Rock Back: Stronger Than The Storm –  Various Artists (reviewed by Dave Franklin)

Rock_Back_-_Stronger_Than_The_Storm_(cover)It has a been a difficult year for those living in coastal regions and areas prone to flooding and other climatic backlashes, and that certainly applies to those communities that found themselves in the path of Hurricanes Harvey, Irma, and Maria which devastated the Caribbean and the American gulf coast this year. In response to those tragedies, Philadelphia based Patetico Recordings have renewed their altruistic efforts and gathered a host of like minded musicians, record labels and supporters from the creative world to help raise funds to aid those affected.

The concept of the Rock Back compilation series was born in 2011, when disaster hit Japan, and Tom Lugo, Patetico Recordings’ label owner, acted upon his empathy for charitable causes and non-profit organisations by reaching out to the community of artists he had in his network. Rock Back compilation albums have gone on to raise money for devastated communities around the world as well as for notable non-human charities.

The result this time around is a collection of 56 tracks from artists across the globe which represent some of the most interesting acts to be found working in the musical fringes today. They lean towards genres that start with suffixes such as alt- and post- but then so many of the bands pushing the right creative agenda and generally moving music forward have always been found in such places. Obviously any such a collection of songs is far too vast an array to cover effectively in a review but even on an album of wonderful, new, exciting and challenging music there are a few stand out moments.

Ummagma contribute Human Factor, a song which punctuates muscular alt-rock urges with a downtempo groove and chiming Dave Gilmour-esque guitar motifs with buzz saw blues and Sounds of Sputnik take things into a darker dreamscape with Shades of The Cosmos. But if nothing else it is an album of light and shade and My Favourite Things deliver a hazy, Neo-psychedelic wash with A Little Closer and The Raft channel an almost retro pop vibe as they wander sub Beatlesque landscapes and 90’s alt-pop climes with Glad I Don’t Know.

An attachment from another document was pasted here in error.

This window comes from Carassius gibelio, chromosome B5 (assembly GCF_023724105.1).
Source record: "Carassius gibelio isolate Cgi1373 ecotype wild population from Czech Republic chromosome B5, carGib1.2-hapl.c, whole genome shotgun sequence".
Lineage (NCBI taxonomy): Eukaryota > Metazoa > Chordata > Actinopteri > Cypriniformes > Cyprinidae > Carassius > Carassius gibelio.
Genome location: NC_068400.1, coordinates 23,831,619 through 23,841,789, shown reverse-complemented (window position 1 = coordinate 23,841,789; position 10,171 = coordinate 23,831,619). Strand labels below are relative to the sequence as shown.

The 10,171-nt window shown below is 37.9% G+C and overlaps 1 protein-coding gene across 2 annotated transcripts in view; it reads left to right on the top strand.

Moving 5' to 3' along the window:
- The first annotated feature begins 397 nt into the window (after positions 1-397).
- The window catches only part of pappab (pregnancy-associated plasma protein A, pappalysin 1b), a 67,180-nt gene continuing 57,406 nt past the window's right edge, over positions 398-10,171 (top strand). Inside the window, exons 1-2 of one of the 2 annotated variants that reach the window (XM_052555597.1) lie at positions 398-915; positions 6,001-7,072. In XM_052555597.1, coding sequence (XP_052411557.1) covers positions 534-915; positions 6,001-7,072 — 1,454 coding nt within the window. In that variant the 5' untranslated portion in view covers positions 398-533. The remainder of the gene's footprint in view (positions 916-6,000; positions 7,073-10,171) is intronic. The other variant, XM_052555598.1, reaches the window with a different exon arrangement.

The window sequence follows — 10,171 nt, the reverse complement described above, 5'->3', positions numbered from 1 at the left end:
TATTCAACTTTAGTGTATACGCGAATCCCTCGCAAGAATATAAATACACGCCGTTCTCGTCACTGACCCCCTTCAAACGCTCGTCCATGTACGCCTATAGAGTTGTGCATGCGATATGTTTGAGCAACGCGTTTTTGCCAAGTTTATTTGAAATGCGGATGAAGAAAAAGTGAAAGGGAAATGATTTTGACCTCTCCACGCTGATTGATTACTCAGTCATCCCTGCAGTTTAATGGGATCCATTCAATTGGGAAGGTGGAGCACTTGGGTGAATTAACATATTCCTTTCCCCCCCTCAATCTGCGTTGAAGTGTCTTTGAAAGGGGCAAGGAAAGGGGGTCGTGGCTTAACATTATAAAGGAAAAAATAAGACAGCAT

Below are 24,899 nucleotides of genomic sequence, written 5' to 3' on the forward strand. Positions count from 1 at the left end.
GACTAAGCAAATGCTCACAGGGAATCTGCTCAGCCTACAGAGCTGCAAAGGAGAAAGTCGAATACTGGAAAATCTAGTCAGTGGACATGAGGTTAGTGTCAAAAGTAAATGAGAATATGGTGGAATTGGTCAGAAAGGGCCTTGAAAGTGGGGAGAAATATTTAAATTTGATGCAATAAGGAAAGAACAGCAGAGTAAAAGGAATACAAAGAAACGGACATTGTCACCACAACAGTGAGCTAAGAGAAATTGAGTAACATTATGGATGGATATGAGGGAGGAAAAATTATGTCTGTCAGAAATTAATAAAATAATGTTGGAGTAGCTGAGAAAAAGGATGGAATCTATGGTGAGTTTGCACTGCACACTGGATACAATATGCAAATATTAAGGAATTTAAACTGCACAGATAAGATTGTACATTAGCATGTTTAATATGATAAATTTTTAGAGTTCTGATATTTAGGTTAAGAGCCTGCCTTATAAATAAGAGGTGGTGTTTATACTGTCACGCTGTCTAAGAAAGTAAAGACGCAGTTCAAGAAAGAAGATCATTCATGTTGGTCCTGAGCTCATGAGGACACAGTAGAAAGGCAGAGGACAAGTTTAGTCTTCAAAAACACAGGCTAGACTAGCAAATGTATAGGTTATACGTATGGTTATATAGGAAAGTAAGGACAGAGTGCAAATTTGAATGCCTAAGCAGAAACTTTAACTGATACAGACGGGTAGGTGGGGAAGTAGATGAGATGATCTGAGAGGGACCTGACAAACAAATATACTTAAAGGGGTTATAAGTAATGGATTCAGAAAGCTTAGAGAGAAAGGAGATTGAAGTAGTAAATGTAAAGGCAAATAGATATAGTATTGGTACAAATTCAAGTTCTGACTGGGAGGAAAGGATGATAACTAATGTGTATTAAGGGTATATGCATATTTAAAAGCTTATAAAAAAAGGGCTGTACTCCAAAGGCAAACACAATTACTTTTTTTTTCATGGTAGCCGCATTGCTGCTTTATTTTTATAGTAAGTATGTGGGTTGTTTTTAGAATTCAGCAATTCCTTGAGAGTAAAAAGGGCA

Parson Rocket Project also wander similar paths as The Sundays or Mazzy Star blending dense musical texture with pop accessibility as shoegazing and stargazing clash on Exit Launch and the whole affair rounds off with the dark and majestic, eerie and effervescent sound of Panaphonic and the suitably named After The Storm. As I said, this is not an album which is quickly or easily captured in written review form but it is an album you should buy not just for the fact that all money goes to a good cause but also because if ever you wanted a sampler of what new music you should be watching out for, which bands are really challenging the status quo…and indeed Status Quo…who will be making the headlines amongst the discerning bloggers and tastemakers very soon, this is basically a road map, a check-list to keeping one step ahead.

Never have worthy causes and excellent music been more in harmony that on this must have record.

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PREMIERE: Parsons Rocket Project debut EP

a1995128190_16With all those textured and ambient sonic dreamscapes that seemed to go hand in hand with the explosion of the small independent record labels back and riding high in the modern zeitgeist, Parsons Rocket Project are the perfect band for the moment. They both pull nostalgic heartstrings and point the way towards a bright new dawn and their self-titled debut e.p. is the perfect record for these post-genre times.

Out on New Texture label today, these Atlanta sonic dream-weavers and space cadets thread post-punk threads through drifting washes and walls of guitar effects to narrate a chilled space–opera story line. It chimes with 60’s psychedelia, 70’s prog, 80’s shoegaze and more contemporary ambient indie and nu-gaze that later referenced those stalwart scenes.

The e.p. is less a concept album, more an album of concepts, ones that fit together sonically and lyrically to take us on an adventure both physically and in a more metaphysical sense. Through analogy and actuality it takes us far out into space and then back into the very depths of our own heart. It builds tension and texture though synth washes and a clash of guitar gorgeousness and jarring dissonance, the beauty and the beast joined as one.

But not only is this a journey in the narrative sense, sonically they collect, harness and alchemise genres, shift moods and subvert expectations and constantly evolve, not only from one track to the next but within the songs themselves.

In short, this is the sound of shoegazers become stargazers.

 

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